PIC Family Book Fest this Saturday!

Celebrate the joy of reading with your child at the Parent-Infant Center’s Family Book Fest this Saturday, Nov. 10, at the Rotunda, 4014 Walnut Street. With stories and crafts for ages 7-under, this event is free and open to the public from 9:30 am to 12:30 pm. WXPN’s Kathy O’Connell, host of Kids’ Corner, will join in with read-aloud stories, followed by a concert with Two of a Kind. Enjoy family fun activities, and bring a slightly used children’s book for the swap table and take home some new stories to share with your family.


Know of any other literacy events in the area? Leave a note in the comments. 

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Comments (8)

Submitted by Sir Frederick Mercury (not verified) on November 5, 2012 10:43 pm
When is it OK to Cheat? I did not take a test with that woman. – Bill Clinton Announcer: Welcome back to another issue of “On The Fence,” the weekly television show that reveals what is happening and what isn’t in the School District of Philadelphia. Let’s welcome this week’s host, The Michelle Rhee Professor of Testing Integrity at Liberty University, Doug Lynch. Lynched: Welcome in everybody! We have a great show today with two great guests and a cadre of callers. So, let’s dive in. Today’s guests are new to Philadelphia, courtesy of a program known as Teach for America. Each teacher has personal experience with either cheating or not cheating on standardized tests, and each has plenty to say on this hot topic. Both guest have requested anonymity, so we’ll call them Single White Male and Single White Female. Ladies first. SWF, gives a bit of your personal background. SWF: Hi, Doug. Thanks for having me. I grew up in Utah and attended BYU. As you may know, BYU has very strict personal codes of conduct: no drinking, no premarital sex, no smoking. In other words, the raison d’etre for higher education was denied. This led to an existential crisis on my part. I realized I was going to graduate from college completely unqualified to lead an adult life, which only left me with three career options – the military, the clergy or teaching. Lynched: Very interesting. Though entirely undesirable, each of these careers has much in common. So let’s cut to the chase: How did you wind up cheating? SWF: I was an all girls school in North Philly. The principal was a relentless tyrant. She looked a bit like Qaddafi but lacked his innate charm and flair for fashion. I was going crazy worrying about lesson plans, Do Now’s, objectives, Exit Tickets, my big idea, my small ideas, my data analysis, how many candy wrappers were on my floor. It was a lot. I was constantly crying and feeling sorry for myself. I was getting memos left and right and the principal said that if I didn’t produce good test scores she was going to, and I quote, “ship your ass back to Salt Lake City quicker than Michael Nutter can learn to hate Arlene Ackerman.” Lynched: Wow! SWF: I really had no choice. It was easy. No one paid attention to test security, so I did it. Lo and behold I had the highest scores in the school and the principal rewarded me with her personal assistant’s job when the PA left to become a skiing instructor with TFA’s teacher camp in Boulder. Lynched: Wow! Now, I know you came to regret your decision. What happened? SWF: Well, my principal got a job at 440 and she actually thought I was a great teacher so she promptly removed me from the classroom and took me with her. My new job started out great. All I had to do was go on these walk-throughs, sit in different classrooms, text my boyfriend or buy stuff on the internet and then write three different reports. One teacher was described as terrible, one as meeting standards, and the other as the best teacher ever. What a sweet gig! Lynched: What went wrong? SWF: Well, basically since I was in charge of holding teachers accountable I was totally unaccountable myself. I stopped paying attention altogether and one day I assigned the bad review to my best friend and roommate. Her name was on the lease. She kicked me out and I wound up squatting in the Teacher Jail. The only good thing about it was that it was the same room where they kept Hope Moffett, so I felt like I was part of history. Lynched: That does sound kind of cool. Kind of like visiting Mandela’s cell on Robbins Island. SWF: You should have seen the graffiti. You’d be surprised by how many things rhyme with Ackerman. Lynched: Let’s turn to SWM. What’s your story. SWM: I was in my senior year at Harvard, and like my colleague, was experiencing an existential crisis. I started Harvard wanting to be a Hip Hop artist, so I majored in Black Studies. All of my friends were either in Harvard Business School or heading to Harvard Law school and they began to ostracize me. They felt that I was destined to be a loser or an employee at some lame non-profit. They stopped inviting me to play squash and summer at the Vineyard. I needed redemption and I needed it fast. TFA would help me get that urban street cred and then I could move on to bigger and better things. Lynched: What was the culture around testing at your school? SWM: At Harvard? Lynched: No, your school in Philly. SWM: Well, if you were in the Principal’s inner circle you didn’t even need to give the test. They gave all the goody two-shoes an answer sheet and had them fill in all the test books and put all the other kids in a separate room. They had Pizza Parties and watched this educational documentary called Lean on Me. Whatever. Me and one other teacher refused to capitulate. Lynched: Why? SWM: Believe it or not, cheating was actually harder work than giving the test. I knew that my kids had absolutely zero chance of scoring well, but what did I care? I preferred the sweet silence of the testing room to the chaos of the other rooms. The pizza in North Philly sucks and I would have liked Lean on Me a lot better if that fat kid actually jumped off the school roof when Joe Clarke told him to. Anyway, I knew that even if my scores were rotten I could get a job as a teaching coach with TFA and live the good life. Lynched: Why, then, do you regret not cheating? SWM: My scores did suck and the principal knew it was because I didn’t bother to cheat. She retaliated by giving me an Unsatisfactory. The PFT told me to shut up and play ball and TFA policy forbids and teacher with a bad rating to be a coach after two years. Now I have to be in the classroom for another whole year before I get that job. Can you spell H-E-L-L? Lynched:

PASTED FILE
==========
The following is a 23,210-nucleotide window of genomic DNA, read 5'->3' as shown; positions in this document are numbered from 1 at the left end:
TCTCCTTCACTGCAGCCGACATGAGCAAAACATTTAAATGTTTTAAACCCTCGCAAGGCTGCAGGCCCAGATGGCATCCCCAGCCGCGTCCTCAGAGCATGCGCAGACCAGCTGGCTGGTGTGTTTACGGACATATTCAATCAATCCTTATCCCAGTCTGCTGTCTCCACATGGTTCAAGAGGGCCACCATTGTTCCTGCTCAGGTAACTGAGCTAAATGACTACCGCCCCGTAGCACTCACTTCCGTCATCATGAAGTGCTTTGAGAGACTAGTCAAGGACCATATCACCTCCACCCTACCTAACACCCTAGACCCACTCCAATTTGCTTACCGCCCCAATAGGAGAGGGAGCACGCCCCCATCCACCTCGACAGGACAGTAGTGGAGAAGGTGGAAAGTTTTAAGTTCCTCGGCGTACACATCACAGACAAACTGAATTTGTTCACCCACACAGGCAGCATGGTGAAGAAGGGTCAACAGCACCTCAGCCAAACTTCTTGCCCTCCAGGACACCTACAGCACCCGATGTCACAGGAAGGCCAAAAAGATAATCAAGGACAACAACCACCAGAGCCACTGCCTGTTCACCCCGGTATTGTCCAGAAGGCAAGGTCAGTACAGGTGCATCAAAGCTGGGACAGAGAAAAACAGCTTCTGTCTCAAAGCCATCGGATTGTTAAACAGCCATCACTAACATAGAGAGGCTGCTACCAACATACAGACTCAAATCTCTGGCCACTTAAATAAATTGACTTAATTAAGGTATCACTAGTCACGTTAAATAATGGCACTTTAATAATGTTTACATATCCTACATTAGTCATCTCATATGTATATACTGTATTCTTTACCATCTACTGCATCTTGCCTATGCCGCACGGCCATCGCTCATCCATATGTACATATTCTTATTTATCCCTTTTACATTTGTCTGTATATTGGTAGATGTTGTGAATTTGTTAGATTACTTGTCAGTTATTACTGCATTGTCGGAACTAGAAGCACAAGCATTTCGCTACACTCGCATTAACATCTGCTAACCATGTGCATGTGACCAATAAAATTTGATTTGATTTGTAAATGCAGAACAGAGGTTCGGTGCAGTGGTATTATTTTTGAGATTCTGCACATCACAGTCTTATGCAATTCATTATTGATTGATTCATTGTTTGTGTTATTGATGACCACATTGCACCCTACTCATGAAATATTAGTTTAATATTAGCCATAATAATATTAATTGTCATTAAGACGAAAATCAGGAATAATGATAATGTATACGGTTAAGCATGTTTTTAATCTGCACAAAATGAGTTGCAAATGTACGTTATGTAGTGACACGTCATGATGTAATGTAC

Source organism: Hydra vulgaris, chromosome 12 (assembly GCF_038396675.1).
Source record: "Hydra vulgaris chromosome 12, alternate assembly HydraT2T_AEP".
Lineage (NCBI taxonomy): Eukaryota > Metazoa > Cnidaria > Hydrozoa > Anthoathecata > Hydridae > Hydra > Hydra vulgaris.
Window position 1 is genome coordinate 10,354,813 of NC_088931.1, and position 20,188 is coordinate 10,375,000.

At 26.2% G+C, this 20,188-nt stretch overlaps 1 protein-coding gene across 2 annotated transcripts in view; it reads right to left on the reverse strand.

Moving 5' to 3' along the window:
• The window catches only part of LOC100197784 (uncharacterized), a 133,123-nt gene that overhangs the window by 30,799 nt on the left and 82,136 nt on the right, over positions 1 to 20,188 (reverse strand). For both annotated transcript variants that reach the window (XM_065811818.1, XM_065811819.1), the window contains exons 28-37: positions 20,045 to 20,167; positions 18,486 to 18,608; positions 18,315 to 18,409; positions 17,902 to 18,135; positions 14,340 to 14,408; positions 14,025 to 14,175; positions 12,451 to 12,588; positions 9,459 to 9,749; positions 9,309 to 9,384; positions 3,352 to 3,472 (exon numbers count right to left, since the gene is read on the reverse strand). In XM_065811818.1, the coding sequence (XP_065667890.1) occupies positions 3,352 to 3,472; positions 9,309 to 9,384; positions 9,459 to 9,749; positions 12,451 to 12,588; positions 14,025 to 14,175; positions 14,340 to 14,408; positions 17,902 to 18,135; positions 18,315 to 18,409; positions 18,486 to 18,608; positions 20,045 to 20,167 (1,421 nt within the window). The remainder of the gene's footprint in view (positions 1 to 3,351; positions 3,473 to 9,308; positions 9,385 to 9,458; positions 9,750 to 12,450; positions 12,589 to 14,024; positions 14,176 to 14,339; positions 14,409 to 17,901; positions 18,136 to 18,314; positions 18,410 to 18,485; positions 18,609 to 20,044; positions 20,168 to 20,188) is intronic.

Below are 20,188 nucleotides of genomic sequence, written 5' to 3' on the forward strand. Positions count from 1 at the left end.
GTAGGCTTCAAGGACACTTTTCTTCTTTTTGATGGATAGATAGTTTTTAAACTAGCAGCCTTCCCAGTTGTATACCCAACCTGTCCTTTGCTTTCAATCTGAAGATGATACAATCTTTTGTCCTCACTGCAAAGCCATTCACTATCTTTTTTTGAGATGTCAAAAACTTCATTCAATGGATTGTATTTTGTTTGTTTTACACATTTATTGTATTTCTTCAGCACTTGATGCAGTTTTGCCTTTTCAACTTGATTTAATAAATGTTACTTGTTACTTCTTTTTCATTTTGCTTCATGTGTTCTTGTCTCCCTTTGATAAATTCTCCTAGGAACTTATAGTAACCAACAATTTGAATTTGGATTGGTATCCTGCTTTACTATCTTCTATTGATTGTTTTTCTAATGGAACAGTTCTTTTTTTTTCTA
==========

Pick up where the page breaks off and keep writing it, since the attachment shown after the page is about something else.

Submitted by jimmy1122 (not verified) on November 18, 2015 5:32 am

The PFT told me to shut up and play ball and TFA policy forbids and teacher with a bad rating to be a coach after two years.fiverr blog commenting

Submitted by Samuel Reed III on November 8, 2012 8:15 pm

I had a great time presenting a "blogging and digiital writing" workshop  at Mastery Charter Shoemaker Campus' Literacy Night. Super engaged audience of students, parents and community members.

Submitted by franklin7 (not verified) on April 11, 2015 8:58 am

Your website is really cool and this is a great inspiring article.


Submitted by Saiu (not verified) on April 16, 2015 12:14 pm

I am very happy to know about the family literacy events. I think it was a grant program and there were huge number of people participated in the events and they could improve their educational outcomes and especially the quality of life. Thank you very much!